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Compact concrete home wears an asymmetric hat as a roof

Squeezing into a densely populated area of Tokyo

Japanese architecture continues to innovate in the realm of small-space design, and this "hatted" concrete home is just the latest example. Designed by Apollo Architects and Associates, the three-story structure squeezes itself in a densely populated neighborhood in Tokyo without compromising comfort and the use of space.

Optimized for a couple and an elderly parent, the residence features concrete walls and an asymmetric, pyramid hip roof with cut-out, for which it has earned the moniker "Hat." Exaggerated wooden rafters in the high-pitched ceiling play against the austerity of the concrete, which was chosen as the main material to protect against natural disasters.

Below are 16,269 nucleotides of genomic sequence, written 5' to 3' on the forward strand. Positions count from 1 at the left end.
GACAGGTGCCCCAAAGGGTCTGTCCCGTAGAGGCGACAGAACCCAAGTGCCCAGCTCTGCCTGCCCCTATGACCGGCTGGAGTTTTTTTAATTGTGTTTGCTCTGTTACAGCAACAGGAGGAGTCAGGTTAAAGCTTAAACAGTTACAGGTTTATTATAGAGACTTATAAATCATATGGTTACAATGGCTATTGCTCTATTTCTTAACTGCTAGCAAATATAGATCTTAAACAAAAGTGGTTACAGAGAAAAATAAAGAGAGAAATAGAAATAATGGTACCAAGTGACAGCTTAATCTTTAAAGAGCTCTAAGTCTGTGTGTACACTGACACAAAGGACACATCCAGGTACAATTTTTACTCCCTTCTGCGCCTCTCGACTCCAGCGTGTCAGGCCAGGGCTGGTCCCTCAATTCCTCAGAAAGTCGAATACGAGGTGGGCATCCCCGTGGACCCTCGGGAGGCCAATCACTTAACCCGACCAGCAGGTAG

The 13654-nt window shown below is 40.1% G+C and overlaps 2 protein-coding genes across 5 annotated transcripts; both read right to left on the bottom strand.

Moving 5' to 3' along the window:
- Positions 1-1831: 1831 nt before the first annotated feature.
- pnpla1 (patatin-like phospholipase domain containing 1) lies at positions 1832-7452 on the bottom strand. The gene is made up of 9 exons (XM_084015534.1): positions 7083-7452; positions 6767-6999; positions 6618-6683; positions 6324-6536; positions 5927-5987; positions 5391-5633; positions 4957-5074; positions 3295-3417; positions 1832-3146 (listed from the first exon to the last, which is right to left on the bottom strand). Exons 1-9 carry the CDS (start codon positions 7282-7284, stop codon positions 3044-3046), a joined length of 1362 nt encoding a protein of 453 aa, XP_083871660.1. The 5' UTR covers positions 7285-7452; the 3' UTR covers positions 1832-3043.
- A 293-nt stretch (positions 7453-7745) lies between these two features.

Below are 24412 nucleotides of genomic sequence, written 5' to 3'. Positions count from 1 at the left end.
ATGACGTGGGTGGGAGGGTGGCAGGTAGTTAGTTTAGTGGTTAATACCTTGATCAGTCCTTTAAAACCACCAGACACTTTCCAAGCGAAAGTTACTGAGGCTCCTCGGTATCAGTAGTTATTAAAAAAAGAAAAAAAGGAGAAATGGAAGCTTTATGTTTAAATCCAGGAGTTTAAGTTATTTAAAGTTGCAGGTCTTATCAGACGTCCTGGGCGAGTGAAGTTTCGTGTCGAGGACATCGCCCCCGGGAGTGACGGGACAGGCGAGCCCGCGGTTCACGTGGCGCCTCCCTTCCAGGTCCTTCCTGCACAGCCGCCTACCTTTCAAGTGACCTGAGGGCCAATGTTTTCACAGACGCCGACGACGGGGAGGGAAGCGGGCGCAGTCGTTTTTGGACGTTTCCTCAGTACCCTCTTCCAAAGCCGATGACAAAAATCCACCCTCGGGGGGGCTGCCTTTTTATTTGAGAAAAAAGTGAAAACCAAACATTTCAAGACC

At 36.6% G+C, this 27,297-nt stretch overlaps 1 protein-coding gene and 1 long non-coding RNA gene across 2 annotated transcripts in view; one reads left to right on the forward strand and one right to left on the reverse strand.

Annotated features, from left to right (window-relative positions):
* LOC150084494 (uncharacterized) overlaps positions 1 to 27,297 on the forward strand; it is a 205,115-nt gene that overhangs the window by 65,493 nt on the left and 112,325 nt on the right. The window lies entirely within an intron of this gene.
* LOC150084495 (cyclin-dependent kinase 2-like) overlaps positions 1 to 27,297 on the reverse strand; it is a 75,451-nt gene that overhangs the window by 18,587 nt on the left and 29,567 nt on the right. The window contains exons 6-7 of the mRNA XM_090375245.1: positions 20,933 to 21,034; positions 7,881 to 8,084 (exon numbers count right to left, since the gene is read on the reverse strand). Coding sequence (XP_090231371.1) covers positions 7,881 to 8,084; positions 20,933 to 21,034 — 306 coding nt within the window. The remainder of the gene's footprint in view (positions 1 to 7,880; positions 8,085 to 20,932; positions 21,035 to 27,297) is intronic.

An atrium rises through a corner of the house, with the opening abutting a section of the roof’s glazed cut-out, which also functions to illuminate the central staircase below it. Interiors-wise, the floors are laid in hardwood, while dark built-in furniture, storage units, and partitions divide the floor plan. The lower level accommodates the parent’s room, while the couple inhabits the floor above. The top floor "attic" level holds the kitchen, dining, and living areas. Take a look below, then head to Designboom for plans and more photos.